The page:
Portrait of the artist

John Malkovich bares more fangs than Dracula.

THIS IS NOT a vampire movie, at least not in the traditional sense as inhabited by Klaus Kinski, Bela Lugosi, or even Tom Cruise. Shadow of the Vampire begins with the oft-told tale of Dracula, but fuses it with another equally familiar legend, that of the self-important Artist. In this case, the pompous, power-mad creator is a very fictionalized version of F.W. Murnau, the German director of the 1922 silent classic Nosferatu.

SHADOW OF THE VAMPIRE

directed by E. Elias Merhige with John Malkovich, Willem Dafoe, Eddie Izzard, and Catherine McCormack opens January 26 at Guild 45, Meridian, and others

In John Malkovich's performance, Murnau is a cantankerous visionary who spouts lofty ideals about his work while sacrificing his cast and crew for the completion of his masterpiece. He turns out to be Shadow's true villain, making for an amusing, if hyperbolic, portrait of the filmmaker as bloodsucker.

While Shadow recreates several scenes from Nosferatu in detail, splicing original footage into a new context, the story itself is a radical departure from fact. It's an uneven seriocomic tribute that poses that Max Schreck (Willem Dafoe), the physically grotesque actor who played Nosferatu, was indeed the real deal, a mountain recluse thirsty for human blood.

Dafoe appears to be having a ball portraying this cursed character: He hisses, bares pronged teeth, snacks on bats, and clicks razorlike fingernails like castanets. Even if you didn't know that the gaunt, ghostlike Schreck was a professional actor who went on to perform 20 subsequent movie roles into the mid-'30s, Dafoe's incarnation comes across as more comic than creepy.

SO WHAT'S THIS undead figure doing on a movie set? Seeking authenticity in the role of Nosferatu, Murnau has baited Schreck with his lead starlet Greta Schroeder (Braveheart's Catherine McCormack), a milky-skinned stage actress who portentously complains that the camera "sucks the life out of you." (Also on hand is English comic Eddie Izzard as her baffled costar.) Meanwhile, the director keeps his entire crew in the dark, maintaining that Schreck is the ultimate method actor who can only be filmed at night in full Dracula makeup. Murnau's ruse—and sanity—wears thin as the corpses pile up. The irony, of course, is that while the genius filmmaker promises immortality to his stars, he delivers them to their graves one by one.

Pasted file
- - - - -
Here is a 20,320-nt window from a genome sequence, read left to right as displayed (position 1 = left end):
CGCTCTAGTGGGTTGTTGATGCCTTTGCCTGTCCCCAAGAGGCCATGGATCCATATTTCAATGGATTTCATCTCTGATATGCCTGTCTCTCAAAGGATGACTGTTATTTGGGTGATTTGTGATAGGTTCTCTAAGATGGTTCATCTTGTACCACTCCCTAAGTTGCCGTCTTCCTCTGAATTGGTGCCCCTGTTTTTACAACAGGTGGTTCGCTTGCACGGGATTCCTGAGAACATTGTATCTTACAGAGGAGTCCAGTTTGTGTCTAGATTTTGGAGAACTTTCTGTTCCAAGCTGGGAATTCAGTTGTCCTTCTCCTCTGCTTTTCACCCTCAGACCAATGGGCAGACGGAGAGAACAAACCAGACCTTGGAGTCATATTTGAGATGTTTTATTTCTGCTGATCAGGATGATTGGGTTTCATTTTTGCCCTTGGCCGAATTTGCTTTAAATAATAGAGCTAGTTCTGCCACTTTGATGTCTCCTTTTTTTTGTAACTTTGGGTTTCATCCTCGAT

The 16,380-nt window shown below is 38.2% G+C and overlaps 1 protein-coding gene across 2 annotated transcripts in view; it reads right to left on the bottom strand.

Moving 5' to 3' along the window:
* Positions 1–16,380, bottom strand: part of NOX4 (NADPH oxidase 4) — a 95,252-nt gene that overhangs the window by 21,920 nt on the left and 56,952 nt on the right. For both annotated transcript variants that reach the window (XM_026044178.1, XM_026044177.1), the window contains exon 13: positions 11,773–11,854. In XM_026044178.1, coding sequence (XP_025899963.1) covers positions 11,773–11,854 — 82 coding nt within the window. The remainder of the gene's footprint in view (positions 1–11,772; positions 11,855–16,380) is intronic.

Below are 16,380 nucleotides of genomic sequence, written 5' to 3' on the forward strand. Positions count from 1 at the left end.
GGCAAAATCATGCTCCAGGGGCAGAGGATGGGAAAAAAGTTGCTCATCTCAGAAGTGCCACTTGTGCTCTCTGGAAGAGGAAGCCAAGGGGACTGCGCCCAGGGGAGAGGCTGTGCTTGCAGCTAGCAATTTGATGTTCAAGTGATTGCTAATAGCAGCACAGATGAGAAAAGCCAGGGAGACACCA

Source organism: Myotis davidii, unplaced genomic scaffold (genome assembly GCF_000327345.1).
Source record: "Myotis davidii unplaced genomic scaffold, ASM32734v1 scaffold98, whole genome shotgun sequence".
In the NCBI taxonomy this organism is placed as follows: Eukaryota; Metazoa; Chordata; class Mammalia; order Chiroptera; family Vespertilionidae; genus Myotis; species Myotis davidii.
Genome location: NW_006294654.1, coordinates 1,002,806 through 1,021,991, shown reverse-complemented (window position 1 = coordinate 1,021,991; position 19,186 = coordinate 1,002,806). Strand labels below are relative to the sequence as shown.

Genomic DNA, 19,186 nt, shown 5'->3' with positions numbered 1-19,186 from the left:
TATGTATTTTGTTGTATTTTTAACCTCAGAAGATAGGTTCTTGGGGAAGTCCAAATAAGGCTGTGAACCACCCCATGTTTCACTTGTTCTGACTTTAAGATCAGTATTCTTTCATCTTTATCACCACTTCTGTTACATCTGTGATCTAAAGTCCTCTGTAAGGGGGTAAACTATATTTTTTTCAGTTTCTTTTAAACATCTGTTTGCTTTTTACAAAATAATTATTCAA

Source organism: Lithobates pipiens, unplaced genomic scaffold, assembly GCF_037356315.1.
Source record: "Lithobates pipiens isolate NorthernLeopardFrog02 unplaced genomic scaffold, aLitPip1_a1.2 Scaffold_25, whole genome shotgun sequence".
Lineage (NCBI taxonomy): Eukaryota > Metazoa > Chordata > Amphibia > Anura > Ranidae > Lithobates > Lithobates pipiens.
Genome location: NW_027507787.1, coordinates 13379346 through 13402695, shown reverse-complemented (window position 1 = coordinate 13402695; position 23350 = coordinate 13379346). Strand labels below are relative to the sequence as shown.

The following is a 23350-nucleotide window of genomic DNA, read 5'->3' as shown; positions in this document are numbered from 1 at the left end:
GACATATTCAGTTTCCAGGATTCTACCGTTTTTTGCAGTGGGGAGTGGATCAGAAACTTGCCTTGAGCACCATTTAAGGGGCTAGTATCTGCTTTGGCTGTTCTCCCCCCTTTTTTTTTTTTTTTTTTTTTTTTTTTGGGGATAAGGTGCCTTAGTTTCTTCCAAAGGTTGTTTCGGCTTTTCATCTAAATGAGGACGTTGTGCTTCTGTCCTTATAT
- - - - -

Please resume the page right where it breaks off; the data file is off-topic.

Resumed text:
Don't expect to be scared by Shadow. Watch it for Dafoe's giddy performance or for Malkovich losing his cool for once. Although Murnau is depicted at times with film student-like ardor (the artist figure raised to the level of a demigod), Shadow's premise also requires reducing him to the level of a monster. Playing the director during his crazed moments, Malkovich is all explosions and rants, screaming at the rapacious vampire to "control yourself." However, the buildup to his eruptions is absent, making the volatile codependency between director and actor unconvincing.

As a musing on the nexus between life and art, Shadow falls short of last year's Nurse Betty by Neil LaBute, a more comical and complex examination of that same topic. And while it's also strongly reminiscent of Michael Powell's 1960 Peeping Tom, about a dissociative serial killer-cameraman who films his victims as they're murdered, Shadow unfortunately simplifies the real-life Murnau to a one-dimensional character, a man who's fascinated—but finally confused—by his full-blooded actors and the scenes they enact through his lens. Although Shadow gives an interesting new perspective on the vampire myth, its most frightening aspect is the distortion of real historical figures.

 
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